AB - Mauritius, a multiethnic island nation in the southwestern Indian Ocean, has one of the world's highest diabetes mortality rates. The prevalence of both impaired glucose tolerance (IGT) and non-insulin-dependent diabetes mellitus (NIDDM) was investigated in 5080 Muslim and Hindu Indian, Creole (mixed African, European, and Indian origin), and Chinese Mauritian adults aged 25-74 yr who were selected by random cluster sampling. Based on a 75-g oral glucose tolerance test and World Health Organization criteria, the age-standardized prevalence of IGT was significantly greater in women (19.7%, 95% confidence interval [CI] 18.1-21.2) than in men (11.7%, CI 10.5-12.8). By contrast, the prevalence of NIDDM was similar in men (12.1%, CI 10.9-13.4) and women (11.7%, CI 10.5-12.8) for all ethnic groups combined. The sex difference in IGT prevalence was seen in all ethnic groups, but for NIDDM, the sex difference was not consistent across ethnic groups. However, age-and sex-standardized prevalence of IGT and NIDDM was remarkably similar across ethnic groups (16.2 and 12.4% in Hindu Indians, 15.3 and 13.3% in Muslim Indians, 17.5 and 10.4% in Creoles, and 16.6 and 11.9% in Chinese, respectively). Three new cases of diabetes were diagnosed for every two known cases. The high prevalence of abnormal glucose tolerance in Indian subjects is consistent with studies of other migrant Indian communities, but the findings in Creole and, in particular, Chinese subjects are unexpected. Potent environmental factors shared between ethnic groups in Mauritius may be responsible for the epidemic of glucose intolerance.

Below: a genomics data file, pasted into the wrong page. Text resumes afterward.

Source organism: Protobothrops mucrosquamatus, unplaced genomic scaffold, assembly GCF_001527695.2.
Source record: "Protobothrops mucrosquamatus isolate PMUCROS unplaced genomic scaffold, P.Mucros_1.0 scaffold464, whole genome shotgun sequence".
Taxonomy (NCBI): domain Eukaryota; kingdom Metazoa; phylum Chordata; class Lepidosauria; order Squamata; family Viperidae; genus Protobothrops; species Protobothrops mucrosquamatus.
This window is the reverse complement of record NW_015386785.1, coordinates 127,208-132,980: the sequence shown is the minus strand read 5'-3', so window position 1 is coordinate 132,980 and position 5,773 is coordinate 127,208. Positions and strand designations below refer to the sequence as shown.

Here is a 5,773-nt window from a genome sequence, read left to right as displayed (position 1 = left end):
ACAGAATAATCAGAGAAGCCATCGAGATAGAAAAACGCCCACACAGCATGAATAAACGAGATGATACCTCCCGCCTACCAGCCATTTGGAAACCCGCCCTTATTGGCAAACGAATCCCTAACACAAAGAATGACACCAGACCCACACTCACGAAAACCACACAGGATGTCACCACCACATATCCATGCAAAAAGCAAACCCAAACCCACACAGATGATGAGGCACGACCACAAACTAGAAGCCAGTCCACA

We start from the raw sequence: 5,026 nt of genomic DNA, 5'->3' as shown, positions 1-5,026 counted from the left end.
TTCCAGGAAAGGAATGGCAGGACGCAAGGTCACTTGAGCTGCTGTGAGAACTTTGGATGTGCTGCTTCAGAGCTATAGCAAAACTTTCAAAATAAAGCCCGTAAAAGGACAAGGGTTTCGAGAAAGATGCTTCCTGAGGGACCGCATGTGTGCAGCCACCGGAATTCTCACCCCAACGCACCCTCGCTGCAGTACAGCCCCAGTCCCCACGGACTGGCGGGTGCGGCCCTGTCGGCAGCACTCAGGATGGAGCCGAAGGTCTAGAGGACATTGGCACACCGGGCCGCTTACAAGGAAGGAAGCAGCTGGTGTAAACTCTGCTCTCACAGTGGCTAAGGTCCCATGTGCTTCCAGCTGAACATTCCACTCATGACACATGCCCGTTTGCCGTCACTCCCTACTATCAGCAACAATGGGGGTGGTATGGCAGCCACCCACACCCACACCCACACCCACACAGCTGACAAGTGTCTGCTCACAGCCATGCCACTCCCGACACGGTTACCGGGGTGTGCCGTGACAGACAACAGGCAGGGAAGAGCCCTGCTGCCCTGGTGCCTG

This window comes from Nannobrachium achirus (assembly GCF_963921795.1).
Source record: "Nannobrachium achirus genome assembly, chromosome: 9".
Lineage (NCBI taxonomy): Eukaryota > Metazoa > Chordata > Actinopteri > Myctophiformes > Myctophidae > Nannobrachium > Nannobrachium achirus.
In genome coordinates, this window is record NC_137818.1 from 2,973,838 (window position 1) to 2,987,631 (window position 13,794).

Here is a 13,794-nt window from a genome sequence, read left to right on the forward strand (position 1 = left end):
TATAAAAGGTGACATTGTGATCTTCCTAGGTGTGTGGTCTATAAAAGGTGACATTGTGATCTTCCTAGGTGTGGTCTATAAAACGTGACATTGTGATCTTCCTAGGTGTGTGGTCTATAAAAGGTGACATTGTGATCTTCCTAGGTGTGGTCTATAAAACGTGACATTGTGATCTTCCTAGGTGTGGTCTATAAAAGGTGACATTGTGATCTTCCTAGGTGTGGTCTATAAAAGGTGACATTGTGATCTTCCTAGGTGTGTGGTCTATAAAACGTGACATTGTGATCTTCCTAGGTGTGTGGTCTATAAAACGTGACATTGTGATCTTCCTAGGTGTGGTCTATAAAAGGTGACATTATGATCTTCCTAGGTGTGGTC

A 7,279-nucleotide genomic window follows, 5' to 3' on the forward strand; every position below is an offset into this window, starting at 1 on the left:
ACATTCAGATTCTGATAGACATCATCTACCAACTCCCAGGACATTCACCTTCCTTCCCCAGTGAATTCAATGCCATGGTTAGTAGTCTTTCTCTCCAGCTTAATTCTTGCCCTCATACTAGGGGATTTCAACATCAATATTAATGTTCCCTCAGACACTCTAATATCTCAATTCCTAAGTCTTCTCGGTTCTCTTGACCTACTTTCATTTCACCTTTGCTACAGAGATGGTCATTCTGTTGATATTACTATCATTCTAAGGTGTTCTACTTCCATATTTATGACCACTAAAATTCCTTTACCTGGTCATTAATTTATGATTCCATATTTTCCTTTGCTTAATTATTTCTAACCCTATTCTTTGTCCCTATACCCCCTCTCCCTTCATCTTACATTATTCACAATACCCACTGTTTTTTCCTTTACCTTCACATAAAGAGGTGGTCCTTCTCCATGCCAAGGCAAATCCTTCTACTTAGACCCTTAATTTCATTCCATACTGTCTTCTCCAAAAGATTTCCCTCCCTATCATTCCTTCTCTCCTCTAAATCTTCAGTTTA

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Dowse GK, Gareeboo H, Zimmet P, Alberti KGMM, Tuomilehto J, Fareed D et al. High prevalence of NIDDM and impaired glucose tolerance in Indian, Creole, and Chinese Mauritians. Diabetes. 1990 Jan 1;39(3):390-396. https://doi.org/10.2337/diab.39.3.390